• DonO Draper, UT
    Aug. 24, 2018 8:53 a.m.

    Where is the urgency in this issue for the individuals whose extreme pain and suffering can be relieved by cannabis? We know what the "coalition" is against but is there anything reasonable and timely that it will support? What are the "fixes" to Proposition 2 that are needed before the Church will support something like it? There is much talk of getting the legislature involved but are there any legislative proposals on the table?

    I'm still studying but as of now, I intend to vote for Proposition 2.

  • Don Bixby Centerville, UT
    Aug. 24, 2018 8:42 a.m.

    @samhill, if you're looking for pain relief without getting high, then you want CBD oil. It is extracted, leaving out the THC which is the part that gets you high.

    In states with MM, they have regulation. They regularly test products to ensure they are at the right levels, plus you can't really overdose on CBD. The state can add quality controls. The initiative gives time for the state to get things in order in terms of licensing, etc. and specifically establishes quality testing.

    Prop 2 limits how many licenses can be given based on population, so most of our rural counties could only have one dispensary in the county. Salt Lake County would be able to have 8 dispensaries (they have well more than that many strip clubs there if we're legislating morality).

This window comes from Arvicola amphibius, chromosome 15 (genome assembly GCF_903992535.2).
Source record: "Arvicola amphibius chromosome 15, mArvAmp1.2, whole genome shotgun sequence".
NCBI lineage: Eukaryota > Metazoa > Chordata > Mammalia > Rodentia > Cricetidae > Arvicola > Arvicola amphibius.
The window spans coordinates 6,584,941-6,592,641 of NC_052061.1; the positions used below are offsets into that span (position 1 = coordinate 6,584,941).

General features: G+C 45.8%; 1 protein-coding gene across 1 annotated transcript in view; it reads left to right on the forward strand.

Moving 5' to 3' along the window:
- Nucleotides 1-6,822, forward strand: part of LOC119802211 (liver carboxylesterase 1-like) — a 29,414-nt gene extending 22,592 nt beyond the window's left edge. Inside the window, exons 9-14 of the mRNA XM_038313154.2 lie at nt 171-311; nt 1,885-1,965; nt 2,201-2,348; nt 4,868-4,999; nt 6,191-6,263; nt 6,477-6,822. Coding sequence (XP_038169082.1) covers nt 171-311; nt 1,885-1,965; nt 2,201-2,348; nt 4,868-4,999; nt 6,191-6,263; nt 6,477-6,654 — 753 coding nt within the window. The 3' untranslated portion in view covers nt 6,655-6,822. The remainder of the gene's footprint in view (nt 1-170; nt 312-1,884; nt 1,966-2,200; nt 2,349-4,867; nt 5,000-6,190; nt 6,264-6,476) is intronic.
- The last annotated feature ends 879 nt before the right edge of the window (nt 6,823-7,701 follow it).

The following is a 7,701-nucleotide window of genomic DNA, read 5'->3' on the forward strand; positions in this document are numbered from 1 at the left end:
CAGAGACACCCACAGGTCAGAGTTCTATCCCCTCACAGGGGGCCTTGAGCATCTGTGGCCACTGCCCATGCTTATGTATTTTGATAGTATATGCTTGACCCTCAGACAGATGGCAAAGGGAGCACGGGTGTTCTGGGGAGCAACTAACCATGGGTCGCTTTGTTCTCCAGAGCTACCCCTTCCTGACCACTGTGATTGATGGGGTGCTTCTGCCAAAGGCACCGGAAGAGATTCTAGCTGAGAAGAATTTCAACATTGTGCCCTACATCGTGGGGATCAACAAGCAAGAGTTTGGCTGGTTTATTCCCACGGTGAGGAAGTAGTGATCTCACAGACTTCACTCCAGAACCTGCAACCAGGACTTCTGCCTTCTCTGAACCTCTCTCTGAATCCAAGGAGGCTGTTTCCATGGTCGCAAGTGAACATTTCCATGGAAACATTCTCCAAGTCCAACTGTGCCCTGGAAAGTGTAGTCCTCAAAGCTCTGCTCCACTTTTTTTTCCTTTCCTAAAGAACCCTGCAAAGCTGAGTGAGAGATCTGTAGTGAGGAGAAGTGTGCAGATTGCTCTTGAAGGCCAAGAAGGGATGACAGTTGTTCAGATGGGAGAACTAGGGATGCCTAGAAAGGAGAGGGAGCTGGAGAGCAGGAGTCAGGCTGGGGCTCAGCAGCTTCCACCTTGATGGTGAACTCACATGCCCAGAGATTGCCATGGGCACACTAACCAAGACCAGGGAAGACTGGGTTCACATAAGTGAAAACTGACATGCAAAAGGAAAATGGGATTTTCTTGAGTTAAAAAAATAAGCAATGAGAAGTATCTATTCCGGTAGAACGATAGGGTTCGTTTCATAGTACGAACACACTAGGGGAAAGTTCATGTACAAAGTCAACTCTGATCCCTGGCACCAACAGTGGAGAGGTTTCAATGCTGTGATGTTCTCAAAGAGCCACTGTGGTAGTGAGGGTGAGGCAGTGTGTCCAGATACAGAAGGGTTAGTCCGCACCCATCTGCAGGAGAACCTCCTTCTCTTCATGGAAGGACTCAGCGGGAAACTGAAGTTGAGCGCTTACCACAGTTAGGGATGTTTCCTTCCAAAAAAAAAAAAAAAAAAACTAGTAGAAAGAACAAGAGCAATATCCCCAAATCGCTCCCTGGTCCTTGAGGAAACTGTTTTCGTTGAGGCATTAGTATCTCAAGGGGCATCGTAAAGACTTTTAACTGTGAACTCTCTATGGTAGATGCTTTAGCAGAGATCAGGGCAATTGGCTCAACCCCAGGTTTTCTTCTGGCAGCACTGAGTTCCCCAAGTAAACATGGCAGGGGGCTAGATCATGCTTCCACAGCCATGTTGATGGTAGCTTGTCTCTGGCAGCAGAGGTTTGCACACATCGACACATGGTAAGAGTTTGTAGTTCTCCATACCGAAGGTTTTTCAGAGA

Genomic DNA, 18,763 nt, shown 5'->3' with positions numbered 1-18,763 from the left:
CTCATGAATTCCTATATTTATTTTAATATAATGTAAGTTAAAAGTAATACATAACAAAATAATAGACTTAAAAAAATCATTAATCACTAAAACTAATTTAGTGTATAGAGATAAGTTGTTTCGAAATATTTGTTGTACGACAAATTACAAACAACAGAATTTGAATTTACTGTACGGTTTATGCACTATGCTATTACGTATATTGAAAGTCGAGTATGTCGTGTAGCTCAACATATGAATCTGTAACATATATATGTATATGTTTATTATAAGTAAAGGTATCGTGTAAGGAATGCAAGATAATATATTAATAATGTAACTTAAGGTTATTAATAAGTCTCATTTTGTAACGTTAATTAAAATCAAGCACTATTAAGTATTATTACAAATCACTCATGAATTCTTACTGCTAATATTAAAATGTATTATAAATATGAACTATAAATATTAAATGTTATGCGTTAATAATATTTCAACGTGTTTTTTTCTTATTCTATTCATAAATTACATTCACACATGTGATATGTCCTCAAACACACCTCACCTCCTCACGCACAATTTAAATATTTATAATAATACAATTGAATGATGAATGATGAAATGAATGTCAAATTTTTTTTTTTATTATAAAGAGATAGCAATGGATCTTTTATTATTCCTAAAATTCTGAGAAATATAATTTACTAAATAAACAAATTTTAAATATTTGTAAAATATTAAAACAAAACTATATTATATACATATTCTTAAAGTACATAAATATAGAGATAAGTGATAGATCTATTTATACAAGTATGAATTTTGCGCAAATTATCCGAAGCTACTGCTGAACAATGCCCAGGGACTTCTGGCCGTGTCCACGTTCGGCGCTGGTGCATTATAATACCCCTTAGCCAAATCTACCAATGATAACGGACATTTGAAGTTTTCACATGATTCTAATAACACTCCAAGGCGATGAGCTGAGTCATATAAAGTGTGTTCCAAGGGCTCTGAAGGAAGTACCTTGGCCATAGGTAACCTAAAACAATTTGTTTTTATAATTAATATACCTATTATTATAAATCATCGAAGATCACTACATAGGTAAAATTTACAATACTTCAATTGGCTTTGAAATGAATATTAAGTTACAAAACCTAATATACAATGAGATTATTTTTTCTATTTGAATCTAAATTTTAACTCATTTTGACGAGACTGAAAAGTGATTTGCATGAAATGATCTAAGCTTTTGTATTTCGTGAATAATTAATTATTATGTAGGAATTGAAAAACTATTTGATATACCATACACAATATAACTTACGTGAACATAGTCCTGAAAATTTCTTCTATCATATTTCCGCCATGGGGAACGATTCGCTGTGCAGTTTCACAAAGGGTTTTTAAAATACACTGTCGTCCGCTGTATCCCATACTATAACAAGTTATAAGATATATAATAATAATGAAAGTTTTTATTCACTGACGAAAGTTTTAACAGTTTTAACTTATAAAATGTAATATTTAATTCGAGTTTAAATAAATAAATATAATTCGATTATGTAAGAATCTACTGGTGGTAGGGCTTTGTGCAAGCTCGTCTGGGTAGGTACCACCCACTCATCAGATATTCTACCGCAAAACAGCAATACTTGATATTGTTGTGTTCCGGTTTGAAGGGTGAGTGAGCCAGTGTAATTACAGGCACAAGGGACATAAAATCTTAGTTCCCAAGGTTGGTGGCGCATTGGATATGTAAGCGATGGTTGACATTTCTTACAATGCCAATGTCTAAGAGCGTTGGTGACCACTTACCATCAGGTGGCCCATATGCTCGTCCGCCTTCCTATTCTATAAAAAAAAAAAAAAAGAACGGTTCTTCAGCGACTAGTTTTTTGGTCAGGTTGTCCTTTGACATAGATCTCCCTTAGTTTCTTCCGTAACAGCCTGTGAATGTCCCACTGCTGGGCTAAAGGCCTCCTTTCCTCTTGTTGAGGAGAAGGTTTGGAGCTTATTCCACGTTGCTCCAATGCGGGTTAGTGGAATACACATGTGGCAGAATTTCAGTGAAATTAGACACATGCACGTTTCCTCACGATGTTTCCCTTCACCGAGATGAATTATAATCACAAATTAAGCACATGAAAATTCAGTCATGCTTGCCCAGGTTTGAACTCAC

The fear, uncertainty, and doubt around everyone being able to get as much weed as they want is unfounded. Per the proposition, you have to have a licensed medical doctor prescribe you a card, and they track and limit how much product you can purchase from dispensaries. Every plant is individually tracked, as is every person working in the industry. Doctors are limited in how many cards they can prescribe.

  • bamafone Salem, UT
    Aug. 24, 2018 8:32 a.m.

    Pot heads gonna be like, bummer dude.

  • Owl Salt Lake City, UT
    Aug. 24, 2018 8:26 a.m.

    There is confusion when legitimate, evidence-based medical use of cannabadiol, which is not psychoactive, is conflated with those who want this initiative as an prelude to recreational use of tetrahydrocannabanol - marijuana. According to their statements the LDS church, among others, is not opposed to FDA approved marijuana-based medications.

  • bucksnort Midway, UT
    Aug. 24, 2018 8:25 a.m.

    I would like to see a story about what exactly is in the bill-we keep hearing that the bill is too vague, in what way? We can't make an informed choice without all the facts, give us the facts.

  • Traveller Farmington, UT
    Aug. 24, 2018 8:17 a.m.

    Imagine that 10% of "the people" (that's how many it takes) put together a petition to remove the speed limits on all the roads in the states. Then imagine a group of UDOT officials, police officers, and Church leaders got together and said "we think this is a dangerous idea that will cause more accidents and encourage everyone to vote against it."